Environmental effects of Phase 2 construction activities

Given that the Final Supplementary Environmental Impact Statement "conservatively assumed that building and platform foundation work would occur as part of the Project’s Phase II activities," the shift to Phase 1 would mean less of an overall impact:
If the building and platform foundation work were to move from Phase II to Phase I and coincide with the Vanderbilt Yard reconstruction work as currently proposed, there would be fewer Phase II construction activities associated with platform construction and therefore the scope of work for platform/building foundations during Phase II of the Project would not exceed the scope of work analyzed in the SEIS. In addition, the supporting work (i.e., shoring and bracing) for the foundation work within Vanderbilt Yard that was assumed to be a part of Phase II platform construction in the SEIS would be significantly reduced. Extension of the completion date would avoid disruption of LIRR operations that would occur in order to place building and platform foundations as part of Phase II construction and eliminate the risk of disruption to electrical and track elements put in place during the yard’s reconstruction. Therefore, Phase II activities involving platform/foundation construction under the proposed foundation pre-placement plan would be substantially less than the platform/foundation construction work assumed in the SEIS and consequently would not result in any new significant adverse impacts, including in the areas of transportation, air quality, and noise, not already identified in the SEIS.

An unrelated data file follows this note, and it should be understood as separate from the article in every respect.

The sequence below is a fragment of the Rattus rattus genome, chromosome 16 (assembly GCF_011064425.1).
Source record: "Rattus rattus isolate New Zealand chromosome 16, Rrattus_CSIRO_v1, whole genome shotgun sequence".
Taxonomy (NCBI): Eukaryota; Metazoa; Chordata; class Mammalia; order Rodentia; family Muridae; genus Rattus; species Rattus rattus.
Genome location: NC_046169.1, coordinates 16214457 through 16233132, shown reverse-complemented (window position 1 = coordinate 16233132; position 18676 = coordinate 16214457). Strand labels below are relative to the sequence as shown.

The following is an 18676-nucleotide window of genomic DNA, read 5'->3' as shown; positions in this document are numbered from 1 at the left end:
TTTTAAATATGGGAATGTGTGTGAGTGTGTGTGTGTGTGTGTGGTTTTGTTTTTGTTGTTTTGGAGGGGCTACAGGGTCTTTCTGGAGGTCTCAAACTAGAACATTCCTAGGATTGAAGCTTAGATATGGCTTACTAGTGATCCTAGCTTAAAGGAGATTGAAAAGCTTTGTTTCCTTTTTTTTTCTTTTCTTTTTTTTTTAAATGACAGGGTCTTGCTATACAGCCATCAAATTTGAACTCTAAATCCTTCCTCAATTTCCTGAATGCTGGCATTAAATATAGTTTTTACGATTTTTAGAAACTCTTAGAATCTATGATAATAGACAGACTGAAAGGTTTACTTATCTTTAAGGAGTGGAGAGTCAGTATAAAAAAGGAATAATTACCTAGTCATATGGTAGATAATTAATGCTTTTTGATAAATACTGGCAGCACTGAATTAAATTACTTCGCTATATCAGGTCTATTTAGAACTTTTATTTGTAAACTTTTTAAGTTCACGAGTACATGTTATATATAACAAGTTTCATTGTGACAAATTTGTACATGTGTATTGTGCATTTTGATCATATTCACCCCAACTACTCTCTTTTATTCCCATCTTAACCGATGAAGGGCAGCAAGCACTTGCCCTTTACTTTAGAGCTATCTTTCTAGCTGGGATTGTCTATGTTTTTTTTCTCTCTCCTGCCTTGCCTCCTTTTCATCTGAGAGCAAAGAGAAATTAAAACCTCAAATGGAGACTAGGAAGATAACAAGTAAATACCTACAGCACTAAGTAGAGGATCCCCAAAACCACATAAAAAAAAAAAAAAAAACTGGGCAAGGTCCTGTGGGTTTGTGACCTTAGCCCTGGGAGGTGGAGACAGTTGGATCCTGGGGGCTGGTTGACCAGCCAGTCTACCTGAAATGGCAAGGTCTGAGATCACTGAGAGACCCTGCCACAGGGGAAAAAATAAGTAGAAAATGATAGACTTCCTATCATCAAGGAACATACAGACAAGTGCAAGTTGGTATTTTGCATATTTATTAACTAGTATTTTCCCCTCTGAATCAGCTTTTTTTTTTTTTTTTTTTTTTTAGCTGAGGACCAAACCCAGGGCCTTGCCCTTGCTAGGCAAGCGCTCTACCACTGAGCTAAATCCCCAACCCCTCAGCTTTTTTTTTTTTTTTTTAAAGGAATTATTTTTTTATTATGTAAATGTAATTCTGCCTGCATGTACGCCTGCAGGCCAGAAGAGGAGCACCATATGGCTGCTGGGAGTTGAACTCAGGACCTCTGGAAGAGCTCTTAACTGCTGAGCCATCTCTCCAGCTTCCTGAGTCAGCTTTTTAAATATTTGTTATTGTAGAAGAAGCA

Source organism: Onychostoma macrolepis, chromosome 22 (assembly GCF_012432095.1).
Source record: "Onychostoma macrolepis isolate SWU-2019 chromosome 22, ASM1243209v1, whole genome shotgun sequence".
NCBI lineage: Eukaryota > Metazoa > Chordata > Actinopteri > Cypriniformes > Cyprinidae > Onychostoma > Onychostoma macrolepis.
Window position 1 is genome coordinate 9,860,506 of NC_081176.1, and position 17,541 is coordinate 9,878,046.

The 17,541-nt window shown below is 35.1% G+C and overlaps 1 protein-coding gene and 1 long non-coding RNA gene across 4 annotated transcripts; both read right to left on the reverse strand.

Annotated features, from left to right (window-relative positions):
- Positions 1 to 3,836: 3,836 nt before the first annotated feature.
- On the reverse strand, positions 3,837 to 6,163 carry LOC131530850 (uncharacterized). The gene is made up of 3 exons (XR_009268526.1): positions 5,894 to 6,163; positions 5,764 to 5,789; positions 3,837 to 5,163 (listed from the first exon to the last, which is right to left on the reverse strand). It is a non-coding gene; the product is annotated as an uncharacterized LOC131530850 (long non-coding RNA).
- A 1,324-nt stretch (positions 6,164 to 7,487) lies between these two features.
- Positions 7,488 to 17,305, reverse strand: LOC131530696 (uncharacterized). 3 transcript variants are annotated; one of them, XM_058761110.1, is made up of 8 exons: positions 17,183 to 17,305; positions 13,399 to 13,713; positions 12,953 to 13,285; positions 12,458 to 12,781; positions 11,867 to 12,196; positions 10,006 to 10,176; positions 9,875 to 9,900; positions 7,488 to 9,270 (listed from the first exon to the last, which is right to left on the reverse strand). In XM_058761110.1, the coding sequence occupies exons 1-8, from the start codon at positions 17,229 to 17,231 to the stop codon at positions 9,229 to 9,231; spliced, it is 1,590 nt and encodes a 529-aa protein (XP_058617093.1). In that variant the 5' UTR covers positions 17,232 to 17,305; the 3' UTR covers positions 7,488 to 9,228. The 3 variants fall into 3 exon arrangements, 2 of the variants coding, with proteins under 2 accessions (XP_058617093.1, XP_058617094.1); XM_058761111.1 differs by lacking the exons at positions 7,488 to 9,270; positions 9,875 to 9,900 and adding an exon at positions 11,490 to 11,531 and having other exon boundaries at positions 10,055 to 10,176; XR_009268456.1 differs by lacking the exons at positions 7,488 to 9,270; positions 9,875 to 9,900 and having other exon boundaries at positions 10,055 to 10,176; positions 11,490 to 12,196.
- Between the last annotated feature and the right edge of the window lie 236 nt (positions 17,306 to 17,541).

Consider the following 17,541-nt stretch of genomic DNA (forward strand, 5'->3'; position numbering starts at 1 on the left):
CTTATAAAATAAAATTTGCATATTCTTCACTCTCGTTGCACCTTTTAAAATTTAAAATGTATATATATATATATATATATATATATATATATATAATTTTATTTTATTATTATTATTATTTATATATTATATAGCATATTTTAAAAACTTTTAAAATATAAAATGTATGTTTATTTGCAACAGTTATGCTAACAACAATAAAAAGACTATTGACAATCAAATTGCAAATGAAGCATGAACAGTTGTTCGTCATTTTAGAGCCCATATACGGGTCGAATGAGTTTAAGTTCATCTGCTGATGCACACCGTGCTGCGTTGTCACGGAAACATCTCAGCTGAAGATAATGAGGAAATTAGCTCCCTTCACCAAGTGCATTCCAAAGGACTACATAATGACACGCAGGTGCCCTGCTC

This of course is a bit of a dodge. Phase 2 is the project east of Sixth Avenue, and it will proceed even while Phase 1 is being completed.

The conclusion

The Tech Memo concludes:
Overall, the proposed foundation pre-placement plan would involve less construction activities than those assumed in the 2006 FEIS and would not result in any new significant adverse impacts, including in the areas of transportation, air quality, and noise, not previously identified in the 2006 FEIS or SEIS. Additionally, mitigation measures to address significant adverse construction noise impacts and other measures to minimize diesel-related air emissions were developed assuming the more conservative 2006 FEIS Phase I foundation approach, and assuming the conservative 2014 SEIS Phase II foundation approach. These measures have been and will be implemented in connection with this work throughout the study area as part of Project construction. For these reasons, the proposed foundation pre-placement and associated change to the completion date for the permanent rail yard would not result in new significant adverse impacts warranting further study.